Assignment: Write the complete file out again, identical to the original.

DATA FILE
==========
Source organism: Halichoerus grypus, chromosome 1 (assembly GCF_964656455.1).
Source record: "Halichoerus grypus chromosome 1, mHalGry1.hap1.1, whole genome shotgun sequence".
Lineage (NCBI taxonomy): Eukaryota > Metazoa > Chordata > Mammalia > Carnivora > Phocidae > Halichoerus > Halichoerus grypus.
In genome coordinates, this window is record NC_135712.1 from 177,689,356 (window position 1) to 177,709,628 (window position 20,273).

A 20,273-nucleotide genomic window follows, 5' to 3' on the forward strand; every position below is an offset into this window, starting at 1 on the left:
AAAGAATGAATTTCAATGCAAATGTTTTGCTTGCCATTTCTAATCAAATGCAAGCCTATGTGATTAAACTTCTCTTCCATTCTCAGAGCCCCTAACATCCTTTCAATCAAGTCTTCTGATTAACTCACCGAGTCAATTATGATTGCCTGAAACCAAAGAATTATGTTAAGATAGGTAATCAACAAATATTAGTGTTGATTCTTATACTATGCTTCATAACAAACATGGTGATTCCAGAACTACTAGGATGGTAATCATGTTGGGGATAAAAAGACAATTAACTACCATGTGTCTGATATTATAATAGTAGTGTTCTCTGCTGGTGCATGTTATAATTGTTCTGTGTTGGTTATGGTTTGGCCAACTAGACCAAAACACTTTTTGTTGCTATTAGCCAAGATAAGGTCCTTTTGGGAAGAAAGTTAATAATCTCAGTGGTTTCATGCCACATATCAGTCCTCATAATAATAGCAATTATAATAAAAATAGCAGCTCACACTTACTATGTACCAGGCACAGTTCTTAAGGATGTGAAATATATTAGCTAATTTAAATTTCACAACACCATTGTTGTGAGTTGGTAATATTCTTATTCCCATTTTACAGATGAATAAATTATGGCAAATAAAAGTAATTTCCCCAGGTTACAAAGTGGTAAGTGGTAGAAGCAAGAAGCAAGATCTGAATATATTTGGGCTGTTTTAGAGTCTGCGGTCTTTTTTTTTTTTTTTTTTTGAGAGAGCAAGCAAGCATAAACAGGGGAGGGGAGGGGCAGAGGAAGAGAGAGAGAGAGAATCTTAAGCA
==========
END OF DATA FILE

Source organism: Halichoerus grypus, chromosome 1 (assembly GCF_964656455.1).
Source record: "Halichoerus grypus chromosome 1, mHalGry1.hap1.1, whole genome shotgun sequence".
Lineage (NCBI taxonomy): Eukaryota > Metazoa > Chordata > Mammalia > Carnivora > Phocidae > Halichoerus > Halichoerus grypus.
In genome coordinates, this window is record NC_135712.1 from 177,689,356 (window position 1) to 177,709,628 (window position 20,273).

A 20,273-nucleotide genomic window follows, 5' to 3' on the forward strand; every position below is an offset into this window, starting at 1 on the left:
AAAGAATGAATTTCAATGCAAATGTTTTGCTTGCCATTTCTAATCAAATGCAAGCCTATGTGATTAAACTTCTCTTCCATTCTCAGAGCCCCTAACATCCTTTCAATCAAGTCTTCTGATTAACTCACCGAGTCAATTATGATTGCCTGAAACCAAAGAATTATGTTAAGATAGGTAATCAACAAATATTAGTGTTGATTCTTATACTATGCTTCATAACAAACATGGTGATTCCAGAACTACTAGGATGGTAATCATGTTGGGGATAAAAAGACAATTAACTACCATGTGTCTGATATTATAATAGTAGTGTTCTCTGCTGGTGCATGTTATAATTGTTCTGTGTTGGTTATGGTTTGGCCAACTAGACCAAAACACTTTTTGTTGCTATTAGCCAAGATAAGGTCCTTTTGGGAAGAAAGTTAATAATCTCAGTGGTTTCATGCCACATATCAGTCCTCATAATAATAGCAATTATAATAAAAATAGCAGCTCACACTTACTATGTACCAGGCACAGTTCTTAAGGATGTGAAATATATTAGCTAATTTAAATTTCACAACACCATTGTTGTGAGTTGGTAATATTCTTATTCCCATTTTACAGATGAATAAATTATGGCAAATAAAAGTAATTTCCCCAGGTTACAAAGTGGTAAGTGGTAGAAGCAAGAAGCAAGATCTGAATATATTTGGGCTGTTTTAGAGTCTGCGGTCTTTTTTTTTTTTTTTTTTTGAGAGAGCAAGCAAGCATAAACAGGGGAGGGGAGGGGCAGAGGAAGAGAGAGAGAGAGAATCTTAAGCA